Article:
But at least the way stages unlock on in the game is quite encouraging, with one or two stages being unlocked every time you get a ‘passing grade’ on a level. Mind you, we didn’t ‘fail’ any stages, so maybe it isn’t even possible to fail a level. There are a total of twelve stages, which for the most part are dull and don’t really have anything unique about them to make them memorable enough. There are a couple that stand out though, being as surreal as they are. The small number of stages may suggest a lack of replayability too, but to partially subvert this, there are three different modes. The default is Timed mode, with the other two named Timeless and Exploration (both self-explanatory). They don’t make the game too much more interesting to play, but they are good additions nevertheless. The music in the game isn’t bad either, although don’t be surprised if you get sick of the main menu music very quickly. Also to its credit are the twists The Wonderful End of the World provides on common video game conventions. The options menu is structured much like a questionnaire (“Would you like to hear music during a level?” “Sure!”) and an empty high score table does not display numbers, but rather several words that all mean ‘zero’.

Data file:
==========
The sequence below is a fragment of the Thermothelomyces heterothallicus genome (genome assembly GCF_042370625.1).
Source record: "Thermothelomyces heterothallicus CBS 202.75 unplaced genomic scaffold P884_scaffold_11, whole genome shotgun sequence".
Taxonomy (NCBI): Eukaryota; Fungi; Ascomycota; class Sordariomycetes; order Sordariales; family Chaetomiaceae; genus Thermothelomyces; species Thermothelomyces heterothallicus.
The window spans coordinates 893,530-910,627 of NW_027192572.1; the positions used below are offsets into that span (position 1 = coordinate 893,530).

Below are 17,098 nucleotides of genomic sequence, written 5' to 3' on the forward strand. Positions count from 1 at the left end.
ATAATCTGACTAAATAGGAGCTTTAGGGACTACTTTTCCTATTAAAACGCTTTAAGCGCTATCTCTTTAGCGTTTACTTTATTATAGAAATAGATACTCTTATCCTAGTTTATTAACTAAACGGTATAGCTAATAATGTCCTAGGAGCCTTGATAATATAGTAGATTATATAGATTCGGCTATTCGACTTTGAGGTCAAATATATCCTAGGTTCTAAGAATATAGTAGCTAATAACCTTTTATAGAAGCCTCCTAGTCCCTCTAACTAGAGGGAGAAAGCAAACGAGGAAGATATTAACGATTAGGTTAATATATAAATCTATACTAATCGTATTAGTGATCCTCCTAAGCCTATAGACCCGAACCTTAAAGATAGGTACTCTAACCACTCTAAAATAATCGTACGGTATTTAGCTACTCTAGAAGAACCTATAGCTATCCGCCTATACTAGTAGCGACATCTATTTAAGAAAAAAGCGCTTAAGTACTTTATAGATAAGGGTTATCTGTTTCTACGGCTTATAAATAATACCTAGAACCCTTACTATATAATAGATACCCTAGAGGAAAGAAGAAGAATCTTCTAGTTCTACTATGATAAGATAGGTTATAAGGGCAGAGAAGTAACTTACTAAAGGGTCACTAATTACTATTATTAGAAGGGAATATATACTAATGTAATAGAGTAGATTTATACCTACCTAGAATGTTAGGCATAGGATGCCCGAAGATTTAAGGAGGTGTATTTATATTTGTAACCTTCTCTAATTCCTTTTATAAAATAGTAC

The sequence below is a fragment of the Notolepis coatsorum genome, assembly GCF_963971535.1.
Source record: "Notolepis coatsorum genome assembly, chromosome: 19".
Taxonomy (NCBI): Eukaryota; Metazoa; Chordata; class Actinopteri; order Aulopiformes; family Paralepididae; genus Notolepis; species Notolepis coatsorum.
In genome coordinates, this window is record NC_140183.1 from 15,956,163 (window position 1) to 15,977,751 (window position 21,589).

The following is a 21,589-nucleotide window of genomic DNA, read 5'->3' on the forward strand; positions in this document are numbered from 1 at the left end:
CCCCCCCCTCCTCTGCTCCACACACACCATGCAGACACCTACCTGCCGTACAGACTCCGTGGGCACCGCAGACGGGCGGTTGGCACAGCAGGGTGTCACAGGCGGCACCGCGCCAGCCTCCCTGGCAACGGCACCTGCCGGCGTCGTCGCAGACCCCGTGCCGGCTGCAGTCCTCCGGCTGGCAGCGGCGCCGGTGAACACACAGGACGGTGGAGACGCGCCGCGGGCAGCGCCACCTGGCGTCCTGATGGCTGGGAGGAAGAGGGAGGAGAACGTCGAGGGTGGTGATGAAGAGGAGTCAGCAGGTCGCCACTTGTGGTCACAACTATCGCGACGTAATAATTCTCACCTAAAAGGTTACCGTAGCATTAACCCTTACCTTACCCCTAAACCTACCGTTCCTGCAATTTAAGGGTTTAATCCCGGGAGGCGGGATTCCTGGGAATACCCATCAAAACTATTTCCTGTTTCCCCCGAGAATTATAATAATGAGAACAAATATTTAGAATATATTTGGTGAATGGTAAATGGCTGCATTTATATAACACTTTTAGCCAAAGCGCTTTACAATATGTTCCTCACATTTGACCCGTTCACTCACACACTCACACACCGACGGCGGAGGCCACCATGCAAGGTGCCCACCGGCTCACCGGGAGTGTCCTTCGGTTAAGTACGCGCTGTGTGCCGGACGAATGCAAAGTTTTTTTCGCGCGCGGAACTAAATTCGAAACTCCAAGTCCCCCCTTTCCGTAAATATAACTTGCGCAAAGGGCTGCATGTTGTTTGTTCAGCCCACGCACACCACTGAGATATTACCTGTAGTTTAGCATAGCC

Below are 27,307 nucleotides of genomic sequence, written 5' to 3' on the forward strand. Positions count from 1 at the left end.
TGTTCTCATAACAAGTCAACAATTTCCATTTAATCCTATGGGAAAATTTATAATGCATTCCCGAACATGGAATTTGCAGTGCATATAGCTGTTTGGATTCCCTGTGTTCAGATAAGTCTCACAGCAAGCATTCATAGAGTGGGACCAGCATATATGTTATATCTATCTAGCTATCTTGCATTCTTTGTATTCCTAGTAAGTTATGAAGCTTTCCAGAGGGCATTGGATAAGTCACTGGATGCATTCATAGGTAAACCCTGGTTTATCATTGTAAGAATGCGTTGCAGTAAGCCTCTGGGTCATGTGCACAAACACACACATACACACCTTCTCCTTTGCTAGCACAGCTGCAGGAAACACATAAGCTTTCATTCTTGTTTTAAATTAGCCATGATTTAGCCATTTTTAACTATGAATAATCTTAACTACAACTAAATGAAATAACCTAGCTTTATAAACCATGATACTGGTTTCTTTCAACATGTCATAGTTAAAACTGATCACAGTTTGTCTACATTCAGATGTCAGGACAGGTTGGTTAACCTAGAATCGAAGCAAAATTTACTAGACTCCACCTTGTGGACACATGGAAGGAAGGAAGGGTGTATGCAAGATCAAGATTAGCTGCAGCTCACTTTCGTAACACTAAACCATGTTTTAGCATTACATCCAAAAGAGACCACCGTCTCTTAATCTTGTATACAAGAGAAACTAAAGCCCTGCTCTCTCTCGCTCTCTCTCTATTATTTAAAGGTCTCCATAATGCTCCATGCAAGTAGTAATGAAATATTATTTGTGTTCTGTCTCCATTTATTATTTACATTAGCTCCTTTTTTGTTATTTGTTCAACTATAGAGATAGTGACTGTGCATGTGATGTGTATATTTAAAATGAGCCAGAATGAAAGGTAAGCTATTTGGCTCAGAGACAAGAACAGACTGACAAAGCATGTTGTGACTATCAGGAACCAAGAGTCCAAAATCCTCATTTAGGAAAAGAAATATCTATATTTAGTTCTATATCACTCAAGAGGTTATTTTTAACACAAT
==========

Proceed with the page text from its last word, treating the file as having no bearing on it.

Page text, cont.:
Arcadia is one of the more interesting levels on offer.

Arcadia is one of the more interesting levels on offer.